On Wednesday, the Coalition finally managed to scrap medivac laws — which had made it easier for sick asylum seekers in offshore detention to seek medical treatment in Australia — after cutting a secret deal with crossbench Senator Jacqui Lambie.
Medivac’s repeal was always a priority for the Morrison government. When the bill was passed by Labor and the crossbench in February, it was the first time in 90 years a government had lost a substantive vote in the lower house.
Since the policy’s introduction, the Coalition has consistently argued that it was a loophole which could undermine Australia’s tough border protection regime.
That argument has been bolstered by a steady stream of stories which aim to discredit the laws and the people that rely on them, while also appearing to legitimise many of the Coalition’s talking points. Defenders of medivac label these stories “strategic leaks”.
A series of well-timed drops
While parliament was debating medivac in February, a classified ASIO briefing which warned the laws could compromise border protection found its way into the hands of The Australian’s Simon Benson.
That story became the first in a pattern — whenever repealing medivac was up for debate, The Australian would get an exclusive from somewhere inside the notoriously secretive border protection bureaucracy that seemed uncannily tailor-made to suit the Coalition’s agenda.
In July, right as the government was about to introduce its repeal bill for debate, the Oz got wind of “a secret border force operation … known only to a few inside government” to fly a boatload of Sri Lankan asylum seekers intercepted in the Indian Ocean back to Colombo.
The timing of that article wasn’t lost on Labor — opposition leader Anthony Albanese accused the government of leaking the news to the media. But in September, the same thing happened, with The Australian reporting on a “surge” of asylum seeker boats from Sri Lanka.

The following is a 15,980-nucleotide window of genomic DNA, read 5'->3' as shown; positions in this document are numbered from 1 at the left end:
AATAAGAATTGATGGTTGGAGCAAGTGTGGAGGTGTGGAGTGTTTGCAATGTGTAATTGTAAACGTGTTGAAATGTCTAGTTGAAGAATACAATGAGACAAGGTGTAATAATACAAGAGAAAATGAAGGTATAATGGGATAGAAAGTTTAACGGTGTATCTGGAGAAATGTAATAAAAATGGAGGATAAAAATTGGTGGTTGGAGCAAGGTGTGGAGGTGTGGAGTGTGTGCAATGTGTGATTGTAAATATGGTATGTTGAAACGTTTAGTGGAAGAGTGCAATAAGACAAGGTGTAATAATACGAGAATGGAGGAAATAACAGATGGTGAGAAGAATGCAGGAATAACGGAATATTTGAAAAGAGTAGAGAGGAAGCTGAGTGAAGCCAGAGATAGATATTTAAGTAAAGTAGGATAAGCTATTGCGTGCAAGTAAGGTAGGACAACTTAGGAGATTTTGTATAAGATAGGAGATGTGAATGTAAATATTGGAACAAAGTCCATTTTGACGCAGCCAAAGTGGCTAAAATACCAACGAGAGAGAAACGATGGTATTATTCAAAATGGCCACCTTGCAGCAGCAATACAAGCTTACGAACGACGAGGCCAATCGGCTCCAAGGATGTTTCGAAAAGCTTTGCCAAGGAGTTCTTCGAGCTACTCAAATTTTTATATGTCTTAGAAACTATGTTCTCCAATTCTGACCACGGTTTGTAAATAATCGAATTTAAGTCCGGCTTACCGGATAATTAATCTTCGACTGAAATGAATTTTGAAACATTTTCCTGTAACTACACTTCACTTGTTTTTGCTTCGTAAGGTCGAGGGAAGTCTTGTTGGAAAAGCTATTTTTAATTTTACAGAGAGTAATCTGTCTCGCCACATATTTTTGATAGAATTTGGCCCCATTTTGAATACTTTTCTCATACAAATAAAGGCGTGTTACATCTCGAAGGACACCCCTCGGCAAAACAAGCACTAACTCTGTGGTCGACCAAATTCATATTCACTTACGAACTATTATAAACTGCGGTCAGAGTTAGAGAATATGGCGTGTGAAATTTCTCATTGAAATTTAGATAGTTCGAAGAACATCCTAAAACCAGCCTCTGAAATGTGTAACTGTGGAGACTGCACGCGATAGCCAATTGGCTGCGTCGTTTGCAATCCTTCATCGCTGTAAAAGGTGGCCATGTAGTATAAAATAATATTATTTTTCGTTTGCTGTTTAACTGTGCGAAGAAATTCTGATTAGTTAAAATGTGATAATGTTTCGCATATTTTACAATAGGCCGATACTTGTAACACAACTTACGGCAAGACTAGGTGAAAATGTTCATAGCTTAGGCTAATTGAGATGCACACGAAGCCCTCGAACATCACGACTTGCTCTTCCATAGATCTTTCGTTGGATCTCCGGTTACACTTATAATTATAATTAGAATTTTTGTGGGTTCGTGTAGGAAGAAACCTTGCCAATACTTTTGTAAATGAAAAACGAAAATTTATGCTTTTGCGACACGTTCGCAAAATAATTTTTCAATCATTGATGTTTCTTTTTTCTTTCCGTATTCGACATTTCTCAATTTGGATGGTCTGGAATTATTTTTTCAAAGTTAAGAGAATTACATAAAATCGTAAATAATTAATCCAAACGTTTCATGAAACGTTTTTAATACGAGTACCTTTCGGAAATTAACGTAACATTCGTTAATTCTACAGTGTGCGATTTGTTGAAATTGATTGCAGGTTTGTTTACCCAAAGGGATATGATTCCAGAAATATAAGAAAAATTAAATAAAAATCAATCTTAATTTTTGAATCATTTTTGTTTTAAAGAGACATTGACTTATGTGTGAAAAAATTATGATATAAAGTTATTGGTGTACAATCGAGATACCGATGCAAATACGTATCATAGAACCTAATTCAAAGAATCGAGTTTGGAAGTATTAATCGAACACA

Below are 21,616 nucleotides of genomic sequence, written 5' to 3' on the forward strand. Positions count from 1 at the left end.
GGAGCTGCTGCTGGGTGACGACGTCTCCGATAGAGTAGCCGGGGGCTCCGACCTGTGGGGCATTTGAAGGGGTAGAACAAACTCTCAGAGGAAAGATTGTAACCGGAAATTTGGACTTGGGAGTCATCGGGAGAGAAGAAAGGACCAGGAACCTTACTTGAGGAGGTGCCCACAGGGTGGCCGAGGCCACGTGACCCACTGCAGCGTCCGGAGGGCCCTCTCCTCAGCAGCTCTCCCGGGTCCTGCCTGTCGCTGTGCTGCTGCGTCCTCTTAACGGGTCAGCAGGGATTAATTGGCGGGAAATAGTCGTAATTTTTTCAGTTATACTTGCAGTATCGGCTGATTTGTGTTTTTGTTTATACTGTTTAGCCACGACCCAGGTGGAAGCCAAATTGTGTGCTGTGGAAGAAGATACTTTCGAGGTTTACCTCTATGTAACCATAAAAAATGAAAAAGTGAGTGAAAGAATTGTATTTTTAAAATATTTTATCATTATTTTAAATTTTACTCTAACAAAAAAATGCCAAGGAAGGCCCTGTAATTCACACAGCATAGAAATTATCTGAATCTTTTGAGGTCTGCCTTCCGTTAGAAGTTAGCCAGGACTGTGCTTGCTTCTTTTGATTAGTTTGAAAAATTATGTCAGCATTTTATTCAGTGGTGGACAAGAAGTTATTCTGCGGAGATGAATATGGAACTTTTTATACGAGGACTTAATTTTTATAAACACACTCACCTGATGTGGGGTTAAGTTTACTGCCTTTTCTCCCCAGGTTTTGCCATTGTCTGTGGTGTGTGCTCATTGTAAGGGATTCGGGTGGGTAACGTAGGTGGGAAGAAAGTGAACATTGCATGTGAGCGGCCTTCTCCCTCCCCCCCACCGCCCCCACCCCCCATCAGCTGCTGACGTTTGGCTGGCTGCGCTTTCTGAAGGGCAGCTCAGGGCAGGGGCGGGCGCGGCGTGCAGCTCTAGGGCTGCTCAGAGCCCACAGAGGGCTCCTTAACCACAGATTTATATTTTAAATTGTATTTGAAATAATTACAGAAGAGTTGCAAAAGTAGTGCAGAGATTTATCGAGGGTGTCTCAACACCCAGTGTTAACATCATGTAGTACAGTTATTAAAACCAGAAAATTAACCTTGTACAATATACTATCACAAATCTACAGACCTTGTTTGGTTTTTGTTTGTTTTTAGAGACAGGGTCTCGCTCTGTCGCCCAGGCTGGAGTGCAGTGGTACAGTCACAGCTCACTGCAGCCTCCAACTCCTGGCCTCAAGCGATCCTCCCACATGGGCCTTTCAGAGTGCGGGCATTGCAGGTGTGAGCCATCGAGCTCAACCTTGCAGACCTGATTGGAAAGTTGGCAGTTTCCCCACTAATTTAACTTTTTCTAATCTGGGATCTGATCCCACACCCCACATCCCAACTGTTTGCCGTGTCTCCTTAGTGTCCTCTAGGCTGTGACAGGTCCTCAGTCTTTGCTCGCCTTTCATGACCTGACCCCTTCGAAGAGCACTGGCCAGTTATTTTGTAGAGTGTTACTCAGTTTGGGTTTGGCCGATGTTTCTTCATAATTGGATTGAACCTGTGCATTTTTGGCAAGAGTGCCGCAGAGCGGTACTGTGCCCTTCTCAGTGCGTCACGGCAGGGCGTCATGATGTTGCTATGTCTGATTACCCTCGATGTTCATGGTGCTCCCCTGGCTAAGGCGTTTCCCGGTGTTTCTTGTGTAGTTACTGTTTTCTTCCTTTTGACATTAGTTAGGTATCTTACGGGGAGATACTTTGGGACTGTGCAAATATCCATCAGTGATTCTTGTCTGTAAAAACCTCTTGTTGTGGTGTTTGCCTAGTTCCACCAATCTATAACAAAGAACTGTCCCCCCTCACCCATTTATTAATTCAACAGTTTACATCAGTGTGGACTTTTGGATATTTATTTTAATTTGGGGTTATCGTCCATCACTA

While the boat which triggered that article was intercepted in early August, The Australian’s exclusive wouldn’t be published until a month later, conveniently just a week before parliament was set to resume after the winter break.
The latest, successful push to undo medivac brought another run of exclusives. The day before parliament resumed for a final fortnight, The Australian reported that an asylum seeker with a history of violence had been approved for medical transfer. This week, the paper reported that 20 asylum seekers brought to Australia under the laws had been approved for resettlement to the US, and another had been charged with property damage for burning an accommodation block on Manus.
Propaganda and clickbait
Other stories have attempted to discredit the laws by releasing confidential medical information about individual asylum seekers brought to Australia.
Just two days ago, The Australian reported concerns that people were being brought to Australia for “trivial” medical issues, including gingivitis and a urinary tract infection. And last month, the Courier-Mail revealed that a man was brought to Australia after his attempt at a “DIY penis enlargement” went bad.
Such articles have garnered criticism for breaching medical ethics and willfully misrepresenting the nature of the asylum seekers’ conditions. Centre Alliance Senator Stirling Griff described the penis enlargement story as “propaganda and clickbait”, confirming that the Iranian man had been brought to Australia because of a serious wrist condition.
Speaking on ABC News Breakfast this week, former Independent MP and architect of the medivac laws Dr Kerryn Phelps repeatedly indicated that someone was strategically leaking this information to the media at critical times during the debate.
“The cases that have been leaked against the principles of privacy and confidentiality of these people have been done in a way that picks tiny little elements of a medical case, breaching privacy, and uses it as a political weapon against a legislation and against vulnerable people that need care,” Phelps said.
Meanwhile, Greens Senator Nick McKim took aim at the reporters who had written up so many of the pro-government leaks in the News Corp papers, calling them “propagandists and stenographers” in a heated statement shared on Twitter.
While fingers have been pointed at the government and Home Affairs, there’s as yet no solid, incriminating evidence of who is behind the various strategic leaks.
“We have to think about who has access to these records and who has something to gain,” Phelps said.